That’s why GLAD recently urged two insurers to cover the HPV (human papillomavirus) vaccine for boys. The FDA has approved the vaccine for girls 9-26 to protect against cervical cancer and boys of the same age to protect against anal cancer. Young gay men could receive life-saving benefits by receiving the vaccine.
But Blue Cross Blue Shield (BCBS), our state’s largest insurer, covers the vaccine for girls only, not for boys. All three of the other major Massachusetts insurers are now covering this vaccine that prevents a serious disease, anal cancer, for which gay men and people with HIV are at higher risk.
BCBS’ position puts young gay men at unnecessary risk.
If BCBS is your insurer, please take a moment to call them and tell them they should join their competitors in being responsive to the healthcare needs of young gay men.
Supporting House Bill 2277, “An Act Relative to Safe Harbor for Exploited Children”
GLAD is part of a coalition working to pass HB 2277, better known as the “human trafficking bill.” Read attorney Ashley Dunn’s testimony to learn the potential impact of this legislation on homeless LGBTQ youth.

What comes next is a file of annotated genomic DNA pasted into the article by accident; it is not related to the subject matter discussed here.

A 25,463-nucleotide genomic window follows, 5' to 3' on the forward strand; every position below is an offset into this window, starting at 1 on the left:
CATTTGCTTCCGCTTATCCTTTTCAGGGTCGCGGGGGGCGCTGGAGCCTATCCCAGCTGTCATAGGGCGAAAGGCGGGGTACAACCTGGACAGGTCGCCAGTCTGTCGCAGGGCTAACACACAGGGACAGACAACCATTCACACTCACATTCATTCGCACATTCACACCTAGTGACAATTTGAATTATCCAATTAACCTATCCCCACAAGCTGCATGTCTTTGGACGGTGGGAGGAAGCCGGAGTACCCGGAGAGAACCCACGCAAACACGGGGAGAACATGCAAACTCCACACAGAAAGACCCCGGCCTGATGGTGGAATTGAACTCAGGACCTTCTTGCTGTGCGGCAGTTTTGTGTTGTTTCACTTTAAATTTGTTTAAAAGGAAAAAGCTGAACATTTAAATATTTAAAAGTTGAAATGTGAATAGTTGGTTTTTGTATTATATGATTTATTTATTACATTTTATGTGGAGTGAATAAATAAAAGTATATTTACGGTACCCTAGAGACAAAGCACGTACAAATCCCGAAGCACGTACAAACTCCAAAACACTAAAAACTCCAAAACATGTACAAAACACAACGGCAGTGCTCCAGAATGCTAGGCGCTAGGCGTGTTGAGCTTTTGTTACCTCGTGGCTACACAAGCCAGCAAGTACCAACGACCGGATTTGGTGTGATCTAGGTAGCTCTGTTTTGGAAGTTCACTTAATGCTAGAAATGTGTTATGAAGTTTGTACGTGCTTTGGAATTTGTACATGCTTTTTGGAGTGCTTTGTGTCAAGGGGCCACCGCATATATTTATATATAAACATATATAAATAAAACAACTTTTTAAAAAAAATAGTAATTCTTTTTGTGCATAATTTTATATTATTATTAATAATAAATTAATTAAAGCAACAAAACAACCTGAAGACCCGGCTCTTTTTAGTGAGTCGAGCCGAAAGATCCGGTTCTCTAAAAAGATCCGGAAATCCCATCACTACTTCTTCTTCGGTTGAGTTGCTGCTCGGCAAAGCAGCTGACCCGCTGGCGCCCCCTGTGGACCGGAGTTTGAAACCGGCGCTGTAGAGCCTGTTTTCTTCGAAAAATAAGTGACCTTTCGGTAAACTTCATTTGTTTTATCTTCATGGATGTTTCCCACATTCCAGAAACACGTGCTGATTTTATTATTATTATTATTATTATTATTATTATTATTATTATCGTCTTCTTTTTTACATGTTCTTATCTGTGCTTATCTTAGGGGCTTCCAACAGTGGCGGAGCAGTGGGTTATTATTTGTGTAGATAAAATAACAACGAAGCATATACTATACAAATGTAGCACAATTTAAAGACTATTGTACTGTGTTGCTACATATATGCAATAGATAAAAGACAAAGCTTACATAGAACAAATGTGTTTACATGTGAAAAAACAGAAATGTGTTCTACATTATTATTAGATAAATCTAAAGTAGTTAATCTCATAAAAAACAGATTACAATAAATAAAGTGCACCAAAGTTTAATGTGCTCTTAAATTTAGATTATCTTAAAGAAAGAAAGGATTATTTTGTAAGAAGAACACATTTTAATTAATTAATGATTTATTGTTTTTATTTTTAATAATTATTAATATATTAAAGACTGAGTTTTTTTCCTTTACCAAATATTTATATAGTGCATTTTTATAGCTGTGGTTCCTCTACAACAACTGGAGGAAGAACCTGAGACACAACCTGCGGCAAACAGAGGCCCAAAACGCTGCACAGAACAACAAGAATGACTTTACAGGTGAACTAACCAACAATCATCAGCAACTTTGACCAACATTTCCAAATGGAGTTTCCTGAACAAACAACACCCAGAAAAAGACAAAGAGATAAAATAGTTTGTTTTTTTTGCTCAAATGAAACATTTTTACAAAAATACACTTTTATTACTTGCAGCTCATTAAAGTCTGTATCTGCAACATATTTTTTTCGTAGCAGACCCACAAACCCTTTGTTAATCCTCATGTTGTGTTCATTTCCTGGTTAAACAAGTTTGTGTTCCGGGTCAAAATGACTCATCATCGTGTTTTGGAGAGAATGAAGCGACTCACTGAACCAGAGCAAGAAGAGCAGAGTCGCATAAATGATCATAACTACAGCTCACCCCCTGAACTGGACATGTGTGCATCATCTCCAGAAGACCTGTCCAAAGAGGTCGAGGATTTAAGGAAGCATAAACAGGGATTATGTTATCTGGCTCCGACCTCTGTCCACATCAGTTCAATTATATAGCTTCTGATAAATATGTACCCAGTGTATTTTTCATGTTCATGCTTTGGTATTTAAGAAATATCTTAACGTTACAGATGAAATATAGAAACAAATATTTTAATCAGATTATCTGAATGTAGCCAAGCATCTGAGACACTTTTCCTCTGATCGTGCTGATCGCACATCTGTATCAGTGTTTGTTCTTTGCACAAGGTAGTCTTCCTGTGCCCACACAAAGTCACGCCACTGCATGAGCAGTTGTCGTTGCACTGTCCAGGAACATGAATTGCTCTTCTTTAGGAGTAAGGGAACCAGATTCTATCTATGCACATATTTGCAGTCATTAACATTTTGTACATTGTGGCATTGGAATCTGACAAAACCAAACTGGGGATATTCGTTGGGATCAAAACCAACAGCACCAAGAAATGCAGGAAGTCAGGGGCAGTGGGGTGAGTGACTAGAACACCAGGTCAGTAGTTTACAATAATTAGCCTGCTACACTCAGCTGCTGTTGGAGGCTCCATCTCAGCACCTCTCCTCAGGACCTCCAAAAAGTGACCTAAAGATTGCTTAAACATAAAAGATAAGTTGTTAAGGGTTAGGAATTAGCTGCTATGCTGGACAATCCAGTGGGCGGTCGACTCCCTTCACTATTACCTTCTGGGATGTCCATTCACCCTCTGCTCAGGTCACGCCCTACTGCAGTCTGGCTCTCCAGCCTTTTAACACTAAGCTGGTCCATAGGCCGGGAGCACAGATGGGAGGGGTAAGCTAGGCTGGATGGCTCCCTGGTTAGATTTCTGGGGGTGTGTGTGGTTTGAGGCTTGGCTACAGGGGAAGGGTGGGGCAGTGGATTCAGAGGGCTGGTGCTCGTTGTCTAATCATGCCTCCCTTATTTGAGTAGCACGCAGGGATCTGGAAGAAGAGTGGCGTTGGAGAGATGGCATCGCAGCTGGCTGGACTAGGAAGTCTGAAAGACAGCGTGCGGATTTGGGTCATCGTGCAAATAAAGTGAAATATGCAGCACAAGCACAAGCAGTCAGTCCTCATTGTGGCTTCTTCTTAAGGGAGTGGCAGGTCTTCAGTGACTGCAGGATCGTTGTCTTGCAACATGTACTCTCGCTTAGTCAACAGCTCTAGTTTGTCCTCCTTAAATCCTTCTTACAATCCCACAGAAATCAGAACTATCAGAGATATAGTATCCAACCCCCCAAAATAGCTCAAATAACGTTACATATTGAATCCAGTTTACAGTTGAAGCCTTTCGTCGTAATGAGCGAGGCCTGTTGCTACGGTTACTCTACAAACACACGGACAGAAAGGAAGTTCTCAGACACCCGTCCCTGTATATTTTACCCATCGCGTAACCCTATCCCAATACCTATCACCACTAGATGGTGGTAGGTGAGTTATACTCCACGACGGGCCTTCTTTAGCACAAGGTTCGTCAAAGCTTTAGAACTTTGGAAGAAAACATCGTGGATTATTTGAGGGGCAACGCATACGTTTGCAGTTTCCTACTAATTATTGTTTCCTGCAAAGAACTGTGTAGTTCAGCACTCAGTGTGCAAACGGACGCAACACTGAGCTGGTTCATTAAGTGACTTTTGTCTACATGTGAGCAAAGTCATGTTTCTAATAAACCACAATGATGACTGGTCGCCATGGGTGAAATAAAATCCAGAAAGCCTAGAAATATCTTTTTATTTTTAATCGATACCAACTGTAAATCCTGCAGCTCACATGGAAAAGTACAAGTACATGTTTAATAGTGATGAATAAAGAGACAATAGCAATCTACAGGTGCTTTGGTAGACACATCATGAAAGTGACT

Judiciary Committee Hearing on the Massachusetts Transgender Equal Rights Bill
AIDS Law Project Director Ben Klein Testifies On MA HIV Testing Bill
GLAD’s AIDS Law Project Director Ben Klein today presented testimony before the Massachusetts Joint Committee on Public Health in support of S 1108 and H 2906, which would streamline HIV testing while safeguarding patients’ essential legal rights.
GLAD enthusiastically supports S 1108 and H 2906. These bills implement important public health policies that will facilitate the goal of the United States Centers for Disease Control and Prevention (CDC) to expand HIV testing and link people who test positive to medical care. In addition, although eliminating the requirement of written informed consent for HIV testing, these bills maintain a meaningful process for ensuring that HIV testing remains voluntary and ensuring that patients maintain control over the decision to be tested. Read the complete testimony
MA: Ask Your Legislator to Pass the Transgender Equal Rights Bill
February 17, 2011
Earlier today, Gov. Deval Patrick signed an historic Executive Order prohibiting discrimination based on gender identity and expression in state employment. It applies to all state agencies in the Executive Branch, as well as businesses and organizations that contract with the Executive Branch. (Read more)
Now it’s up to lawmakers to do the rest. Please contact your Representative and Senator and ask them to match the Governor’s commitment by passing the Transgender Equal Rights Bill this session, so that all transgender workers have the same protection.
To find your legislators go to